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Operation "chef to cheeserie," market offerings and meal kit deliveries

Farm News

One of the tentacles of the corona virus hydra of unintended consequences is a shortage of labor for our farm, especially in the creamery. Despite record unemployment, it has been hard to find reliable folks who want to work in a hot & wet environment. Through a series of connections in Chicago, “operation chef to cheeserie” was born. This week, we welcomed two young chefs from Acadia Restaurant.

Neither one a stranger to being on their feet for most of the day, they donned their hair nets and lab coats and traded their chef shoes for creamery boots. They grasped the concepts of production work with ease, falling into place at the chevre packing table and the dish sink. Their young faces exude curiosity and eagerness to understand the mysteries of cheese.

With some trepidation, they ladled their first vats of chevre and then graduated to a little bloom ladle. Today, they stood over the steaming wet ricotta curd, straining out the whey with cheese cloth, unfazed by the pools of whey collecting at their feet. You can tell they come from a kitchen of discipline; the way they move from one task to the next, the implicit understanding of order, of “mise en place.” Their extra sets of hands and their infectious joy of food have made the work fly by this week. We have enjoyed their company, and their spirit of genuine helpfulness gives me hope.

Urbana’s Market at the Square-Stock up with all the fixins’ for a great holiday weekend!

The forecast for Saturday is calling for a chance of showers, but we should all be used that by now. The offerings of our fellow farmers are growing—strawberries, asparagus, greens and much more. If you come early, you have the best chance to score a cornucopia of delicious ingredients to prepare a whole week’s worth of great meals, especially in celebration of Memorial Day and the official start of summer. Why not wow yourselves with a Prairie Fruits Farm cheese board-just ask us for ideas!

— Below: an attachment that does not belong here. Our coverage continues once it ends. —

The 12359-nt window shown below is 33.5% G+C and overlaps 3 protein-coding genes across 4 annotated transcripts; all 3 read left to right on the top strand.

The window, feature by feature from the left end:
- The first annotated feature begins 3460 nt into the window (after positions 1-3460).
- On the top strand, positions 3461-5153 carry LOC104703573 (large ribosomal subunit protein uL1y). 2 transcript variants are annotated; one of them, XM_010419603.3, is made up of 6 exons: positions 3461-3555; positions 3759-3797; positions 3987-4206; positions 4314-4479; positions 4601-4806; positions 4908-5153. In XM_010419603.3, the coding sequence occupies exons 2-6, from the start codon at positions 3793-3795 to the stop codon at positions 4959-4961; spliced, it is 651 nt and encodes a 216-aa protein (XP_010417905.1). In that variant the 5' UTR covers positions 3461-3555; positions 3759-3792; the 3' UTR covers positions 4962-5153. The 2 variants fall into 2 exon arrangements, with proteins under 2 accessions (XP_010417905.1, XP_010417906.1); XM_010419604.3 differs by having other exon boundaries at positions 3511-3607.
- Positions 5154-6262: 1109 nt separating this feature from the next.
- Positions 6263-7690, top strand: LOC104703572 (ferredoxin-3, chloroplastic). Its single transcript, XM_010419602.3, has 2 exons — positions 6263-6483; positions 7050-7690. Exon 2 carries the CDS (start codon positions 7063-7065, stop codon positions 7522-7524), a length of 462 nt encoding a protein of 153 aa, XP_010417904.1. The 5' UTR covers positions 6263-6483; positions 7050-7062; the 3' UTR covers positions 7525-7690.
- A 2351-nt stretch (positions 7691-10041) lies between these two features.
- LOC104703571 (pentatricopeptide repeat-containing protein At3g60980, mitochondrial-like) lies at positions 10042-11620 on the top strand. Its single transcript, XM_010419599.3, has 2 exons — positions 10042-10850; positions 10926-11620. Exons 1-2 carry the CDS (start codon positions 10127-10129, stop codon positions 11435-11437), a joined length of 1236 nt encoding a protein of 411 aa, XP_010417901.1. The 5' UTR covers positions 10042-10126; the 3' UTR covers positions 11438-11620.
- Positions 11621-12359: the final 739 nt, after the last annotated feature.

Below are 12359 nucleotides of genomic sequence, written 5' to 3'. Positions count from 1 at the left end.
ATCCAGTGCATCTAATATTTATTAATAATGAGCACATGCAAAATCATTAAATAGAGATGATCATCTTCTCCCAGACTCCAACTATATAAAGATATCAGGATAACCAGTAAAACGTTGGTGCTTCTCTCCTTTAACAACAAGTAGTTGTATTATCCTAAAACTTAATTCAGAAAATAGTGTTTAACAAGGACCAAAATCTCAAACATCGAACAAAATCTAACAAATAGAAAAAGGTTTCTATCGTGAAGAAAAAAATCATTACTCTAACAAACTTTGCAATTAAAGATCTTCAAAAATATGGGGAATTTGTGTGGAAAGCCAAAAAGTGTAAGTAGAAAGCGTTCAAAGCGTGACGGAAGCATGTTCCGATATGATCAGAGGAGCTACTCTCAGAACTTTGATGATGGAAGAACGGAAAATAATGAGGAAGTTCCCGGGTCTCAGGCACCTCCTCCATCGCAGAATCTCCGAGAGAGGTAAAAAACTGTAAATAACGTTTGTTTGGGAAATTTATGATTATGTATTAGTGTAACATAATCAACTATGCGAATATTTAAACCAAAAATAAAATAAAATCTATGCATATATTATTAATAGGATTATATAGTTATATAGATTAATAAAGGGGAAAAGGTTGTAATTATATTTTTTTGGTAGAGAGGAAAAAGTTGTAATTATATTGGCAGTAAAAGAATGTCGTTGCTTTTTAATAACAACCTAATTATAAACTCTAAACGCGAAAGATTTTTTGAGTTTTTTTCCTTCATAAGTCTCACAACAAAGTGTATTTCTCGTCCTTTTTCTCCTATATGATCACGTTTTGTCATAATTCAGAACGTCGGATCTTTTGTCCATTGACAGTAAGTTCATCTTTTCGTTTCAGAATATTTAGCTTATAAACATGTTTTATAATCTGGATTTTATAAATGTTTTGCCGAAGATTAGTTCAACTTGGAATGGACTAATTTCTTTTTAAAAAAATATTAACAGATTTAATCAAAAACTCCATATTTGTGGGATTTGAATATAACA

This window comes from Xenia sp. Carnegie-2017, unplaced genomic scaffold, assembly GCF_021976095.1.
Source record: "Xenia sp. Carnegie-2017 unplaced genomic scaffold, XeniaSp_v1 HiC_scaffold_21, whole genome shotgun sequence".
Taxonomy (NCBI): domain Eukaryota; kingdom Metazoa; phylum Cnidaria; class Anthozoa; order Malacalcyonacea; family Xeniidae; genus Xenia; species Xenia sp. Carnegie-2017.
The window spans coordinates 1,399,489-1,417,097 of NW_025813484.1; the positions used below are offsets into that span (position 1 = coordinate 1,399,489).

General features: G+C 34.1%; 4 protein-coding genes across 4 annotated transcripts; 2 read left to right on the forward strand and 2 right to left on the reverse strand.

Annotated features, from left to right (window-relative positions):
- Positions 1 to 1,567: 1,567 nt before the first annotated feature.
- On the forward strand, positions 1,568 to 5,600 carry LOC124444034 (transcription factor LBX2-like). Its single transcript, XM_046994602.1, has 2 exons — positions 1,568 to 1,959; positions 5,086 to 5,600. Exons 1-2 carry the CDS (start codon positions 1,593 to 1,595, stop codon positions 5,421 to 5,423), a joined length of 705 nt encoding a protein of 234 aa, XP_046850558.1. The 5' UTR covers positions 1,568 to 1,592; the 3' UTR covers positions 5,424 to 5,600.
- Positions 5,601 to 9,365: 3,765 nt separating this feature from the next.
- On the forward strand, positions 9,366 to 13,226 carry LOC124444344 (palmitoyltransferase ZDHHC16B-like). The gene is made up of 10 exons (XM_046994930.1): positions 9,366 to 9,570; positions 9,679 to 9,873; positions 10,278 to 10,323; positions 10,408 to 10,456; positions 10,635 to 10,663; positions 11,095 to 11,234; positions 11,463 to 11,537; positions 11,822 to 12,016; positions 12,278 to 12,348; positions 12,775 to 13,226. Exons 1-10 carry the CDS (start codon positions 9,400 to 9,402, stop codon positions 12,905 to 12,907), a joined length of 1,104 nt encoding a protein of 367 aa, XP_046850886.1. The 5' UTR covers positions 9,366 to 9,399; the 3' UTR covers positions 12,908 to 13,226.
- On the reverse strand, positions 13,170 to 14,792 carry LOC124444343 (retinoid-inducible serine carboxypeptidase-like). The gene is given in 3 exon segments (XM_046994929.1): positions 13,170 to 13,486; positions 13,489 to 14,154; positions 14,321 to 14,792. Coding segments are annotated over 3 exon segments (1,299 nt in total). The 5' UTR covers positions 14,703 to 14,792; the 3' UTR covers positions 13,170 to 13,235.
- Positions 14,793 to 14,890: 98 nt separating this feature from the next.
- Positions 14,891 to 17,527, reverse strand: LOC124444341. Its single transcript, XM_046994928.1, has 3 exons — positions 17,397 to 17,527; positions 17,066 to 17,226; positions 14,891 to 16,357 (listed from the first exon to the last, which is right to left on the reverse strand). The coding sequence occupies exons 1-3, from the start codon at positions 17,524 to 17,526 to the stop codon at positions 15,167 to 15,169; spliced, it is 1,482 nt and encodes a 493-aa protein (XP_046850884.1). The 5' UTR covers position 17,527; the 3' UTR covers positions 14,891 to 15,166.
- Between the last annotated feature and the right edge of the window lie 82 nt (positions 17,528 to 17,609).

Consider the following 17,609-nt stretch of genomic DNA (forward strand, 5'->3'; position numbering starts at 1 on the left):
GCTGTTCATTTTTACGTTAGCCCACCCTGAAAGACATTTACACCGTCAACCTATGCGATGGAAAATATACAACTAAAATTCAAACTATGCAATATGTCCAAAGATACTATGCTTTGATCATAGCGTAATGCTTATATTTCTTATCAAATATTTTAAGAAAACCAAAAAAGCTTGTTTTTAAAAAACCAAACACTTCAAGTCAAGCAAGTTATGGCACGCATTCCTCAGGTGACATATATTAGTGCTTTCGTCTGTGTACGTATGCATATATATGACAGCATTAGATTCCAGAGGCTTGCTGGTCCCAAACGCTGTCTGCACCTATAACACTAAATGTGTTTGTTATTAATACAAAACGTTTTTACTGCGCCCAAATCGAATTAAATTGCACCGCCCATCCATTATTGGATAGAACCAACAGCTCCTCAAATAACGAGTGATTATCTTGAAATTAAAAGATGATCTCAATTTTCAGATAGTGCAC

As you know, the market is open with some restrictions to ensure the safety of farmers and patrons alike. If you haven’t already reviewed the markets rules for operation under “COVID 19 restrictions, please check them out on the “Market at the Square” website. We will be taking your orders at one section of our stand and fulfilling them in another. We will have a Square card reader set up for you to swipe your card for payment. If you bring cash, we will give you change (and sanitize our hands between transactions).

Don’t forget: May is “American Cheese Month.” Help us keep the community of American Artisan and Farmstead Cheese Makers vibrant and thriving. Although we have one week left of May, let’s keep the momentum going by continuing to enjoy our cheeses and those from other American artisan and farmstead producers.

Here’s the line-up for this week:

Fresh Chevre $8/each


--herbs de Provence

--cracked peppercorn

--SEASONAL flavor—Pickled Ramp & Onion $9—sweet & sour pickled alliums added to our fresh chevre—the perfect foil for rustic bread or a bagel with a slice of smoked salmon.